Austin Says Latvia Is A Valued NATO Partner
By DoD News
By David Vergun
Latvia has quickly become a valued partner of NATO and the United States, said Secretary of Defense Lloyd J. Austin III, who today hosted an enhanced honor cordon and meeting to welcome Latvian Defense Minister Inara Murniece to the Pentagon.
Latvia and the U.S. had productive discussions at the Ukraine Defense Contact Group and the NATO defense ministers’ meeting in February, Austin said, adding that he also had a great trip to Latvia in August.
This is a crucial time for European security, Austin said. For more than a year, Russia has waged a war of unprovoked aggression in Ukraine, including against civilians and civilian infrastructure.
“The Ukrainian people have responded with incredible courage. The United States and our allies and partners have committed ourselves to supporting Ukraine for as long as it takes,” he said.
The secretary also said Latvia has shown tremendous leadership in providing security assistance.
“You are among the top contributors of military assistance to Ukraine, relative to the size of your economy,” he said, noting that Latvia has donated more than 1% of its gross domestic product to help Ukraine fight Russian aggression.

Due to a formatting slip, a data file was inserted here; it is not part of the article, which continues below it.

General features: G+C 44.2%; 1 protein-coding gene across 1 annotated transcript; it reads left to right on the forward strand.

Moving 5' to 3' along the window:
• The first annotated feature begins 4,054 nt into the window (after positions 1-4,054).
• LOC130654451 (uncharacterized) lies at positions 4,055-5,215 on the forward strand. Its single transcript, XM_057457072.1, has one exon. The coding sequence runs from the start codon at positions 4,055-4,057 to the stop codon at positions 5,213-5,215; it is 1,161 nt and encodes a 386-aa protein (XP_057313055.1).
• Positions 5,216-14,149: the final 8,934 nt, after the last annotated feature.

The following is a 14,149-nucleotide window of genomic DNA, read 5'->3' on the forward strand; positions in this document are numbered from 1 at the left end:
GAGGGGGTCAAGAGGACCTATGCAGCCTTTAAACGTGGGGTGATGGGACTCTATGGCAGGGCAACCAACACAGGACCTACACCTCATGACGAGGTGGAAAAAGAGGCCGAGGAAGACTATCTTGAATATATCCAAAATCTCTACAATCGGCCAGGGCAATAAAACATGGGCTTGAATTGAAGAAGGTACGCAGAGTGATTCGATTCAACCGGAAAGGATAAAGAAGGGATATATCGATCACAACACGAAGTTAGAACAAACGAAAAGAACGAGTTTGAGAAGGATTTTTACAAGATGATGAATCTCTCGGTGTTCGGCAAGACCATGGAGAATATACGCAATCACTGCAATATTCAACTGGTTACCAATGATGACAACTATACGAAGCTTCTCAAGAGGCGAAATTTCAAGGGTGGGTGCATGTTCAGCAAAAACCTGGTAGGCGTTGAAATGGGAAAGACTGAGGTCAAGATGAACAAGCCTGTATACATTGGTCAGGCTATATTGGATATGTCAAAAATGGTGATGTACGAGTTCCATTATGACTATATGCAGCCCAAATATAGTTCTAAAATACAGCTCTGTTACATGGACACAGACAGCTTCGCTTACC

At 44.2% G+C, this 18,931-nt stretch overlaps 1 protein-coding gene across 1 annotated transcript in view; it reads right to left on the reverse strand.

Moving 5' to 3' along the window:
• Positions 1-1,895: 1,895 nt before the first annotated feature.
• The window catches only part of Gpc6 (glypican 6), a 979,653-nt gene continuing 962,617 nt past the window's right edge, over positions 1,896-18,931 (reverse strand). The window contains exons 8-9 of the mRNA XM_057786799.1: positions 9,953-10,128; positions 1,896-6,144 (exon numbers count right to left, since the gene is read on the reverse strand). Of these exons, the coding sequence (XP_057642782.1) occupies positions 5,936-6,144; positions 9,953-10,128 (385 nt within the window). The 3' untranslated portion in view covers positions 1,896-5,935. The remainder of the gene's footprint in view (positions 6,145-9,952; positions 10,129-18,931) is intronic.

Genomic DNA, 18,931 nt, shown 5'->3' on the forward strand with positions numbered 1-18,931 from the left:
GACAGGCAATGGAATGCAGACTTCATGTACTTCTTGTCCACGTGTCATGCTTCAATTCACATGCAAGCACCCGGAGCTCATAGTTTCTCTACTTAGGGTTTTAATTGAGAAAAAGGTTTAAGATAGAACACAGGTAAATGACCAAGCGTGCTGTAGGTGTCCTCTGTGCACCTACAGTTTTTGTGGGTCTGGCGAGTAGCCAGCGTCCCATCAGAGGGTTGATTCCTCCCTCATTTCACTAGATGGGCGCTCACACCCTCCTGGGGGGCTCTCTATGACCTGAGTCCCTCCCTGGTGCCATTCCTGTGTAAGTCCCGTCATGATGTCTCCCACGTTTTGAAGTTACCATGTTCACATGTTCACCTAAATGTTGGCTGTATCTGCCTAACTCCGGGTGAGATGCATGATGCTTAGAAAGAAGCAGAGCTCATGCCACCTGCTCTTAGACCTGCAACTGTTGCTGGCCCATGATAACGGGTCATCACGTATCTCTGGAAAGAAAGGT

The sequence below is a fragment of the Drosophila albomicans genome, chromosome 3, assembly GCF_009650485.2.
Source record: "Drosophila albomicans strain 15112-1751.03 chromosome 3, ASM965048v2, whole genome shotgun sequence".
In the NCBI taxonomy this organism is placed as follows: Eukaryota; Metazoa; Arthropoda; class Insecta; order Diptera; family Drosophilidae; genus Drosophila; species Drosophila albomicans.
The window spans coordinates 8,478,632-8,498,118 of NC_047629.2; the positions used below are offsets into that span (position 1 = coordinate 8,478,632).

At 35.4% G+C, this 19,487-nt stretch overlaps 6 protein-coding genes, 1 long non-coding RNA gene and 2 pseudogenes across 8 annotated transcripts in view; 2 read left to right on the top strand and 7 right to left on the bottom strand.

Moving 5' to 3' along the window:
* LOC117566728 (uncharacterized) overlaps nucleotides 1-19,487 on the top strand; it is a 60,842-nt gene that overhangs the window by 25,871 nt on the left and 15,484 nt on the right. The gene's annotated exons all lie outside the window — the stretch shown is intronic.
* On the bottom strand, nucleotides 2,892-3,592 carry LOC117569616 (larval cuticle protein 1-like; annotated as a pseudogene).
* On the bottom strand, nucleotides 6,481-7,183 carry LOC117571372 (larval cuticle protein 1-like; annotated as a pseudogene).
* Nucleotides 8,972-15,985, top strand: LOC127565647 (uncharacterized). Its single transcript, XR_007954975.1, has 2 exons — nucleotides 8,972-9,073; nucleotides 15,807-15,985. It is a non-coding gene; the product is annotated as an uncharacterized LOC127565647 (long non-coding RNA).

“You’ve reminded us that all countries of all sizes can make a big difference in standing up for what’s right, Austin said.
The secretary also commended Latvia for its investment in its own defense capabilities, including finalizing major procurements of missiles and multiple launch rocket systems.
“These investments are crucial for your security and for NATO’s collective defense and deterrence,” he said.
The U.S. will maintain a persistent presence of forces in the Baltics through regular rotations. “The United States remains fully committed to Latvia’s defense and to Article 5,” he said, referring to NATO’s commitment to collective defense if any member is attacked.
Murniece said the U.S. is a valued partner and she emphasized the importance of enduring support for Ukraine.
The defense minister noted that Latvia spends 2.3% of its GDP for its own defense.
She said she looks forward to today’s discussions.